Asked by the Guardian in January of this year if, as secretary of state, Marchant would be willing to send alternative electors to Congress other than those selected by Nevada voters in 2024, Marchant answered, “That is very possible, yes.”
In Nevada the secretary of state is the top elections official and is responsible for overseeing elections and certifying their results.
“He’s working to ensure struggling Nevadans can’t access the ballot box. He wants to go back to the day when access wasn’t granted to everyone,” Aguilar, Marchant’s opponent, said at the Nevada Democratic Victory event this week.
Jeff Smith, a voter rights attorney closely aligned with Democrats, said while voter suppression has been a national issue for decades it has become “more nuanced and insidious.”
“We need to be aware that not only are they going to make it harder for people to vote…but they’re also going to try and get those votes from being counted,” said Smith during the Tuesday panel.
Smith said he feared Nye County would fail to certify the vote in time, preventing certification of election results statewide.
“In Nevada the laws are great, but it’s still up to the counties to follow those laws,” Smith said. “I’m not worried about Clark County. Clark County is going to follow the law… but I don’t know if Nye county is going to count all the votes like they’re supposed to. ”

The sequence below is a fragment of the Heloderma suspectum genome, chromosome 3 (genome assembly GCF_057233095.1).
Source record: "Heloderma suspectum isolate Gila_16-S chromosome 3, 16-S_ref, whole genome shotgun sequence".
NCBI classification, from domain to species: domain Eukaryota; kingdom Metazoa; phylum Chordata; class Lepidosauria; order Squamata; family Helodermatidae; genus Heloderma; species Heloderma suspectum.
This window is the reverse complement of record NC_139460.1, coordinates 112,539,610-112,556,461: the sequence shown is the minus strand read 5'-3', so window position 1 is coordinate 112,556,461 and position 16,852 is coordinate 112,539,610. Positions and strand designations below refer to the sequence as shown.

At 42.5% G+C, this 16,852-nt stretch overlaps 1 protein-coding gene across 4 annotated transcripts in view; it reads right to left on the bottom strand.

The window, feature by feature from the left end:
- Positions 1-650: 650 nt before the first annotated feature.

Hand-counting paper ballots would be time consuming in Nye County, where there are about 31,500 eligible voters. Nevada law gives counties a strict time frame to tabulate votes and report the results to the state for certification. The process could also be riddled with errors and miscounts, say critics.
“There are still actors who don’t care what the law says. They are more concentrated in counties other than Clark County and Washoe County. We have to stay vigilant,” Smith said.
North Las Vegas Democratic state Sen. Dina Neal emphasized worries the Democratic Party has about the future of voting rights in the state during the panel.
“It’s more accessible here than it may be in other places but it is threatened,” Neal said. “There’s an active strategy to take over the secretary of state because when they challenged the vote (in 2020) it’s the secretary of state, in each state, who was able to shut it down.”
She called on Nevada voters to get involved in the race for secretary of state and other down-ballot races.
“We’re always out there sleeping as Democrats because we’re always waiting for the next crisis rather than watching the actual snake that’s slithering around on the ground getting ready to take our races,” Neal said.
Nevada Current reporter Michael Lyle contributed to this report.
Nevada Current is part of States Newsroom, a network of news bureaus supported by grants and a coalition of donors as a 501c(3) public charity. Nevada Current maintains editorial independence. Contact Editor Hugh Jackson for questions: [email protected]. Follow Nevada Current on Facebook and Twitter.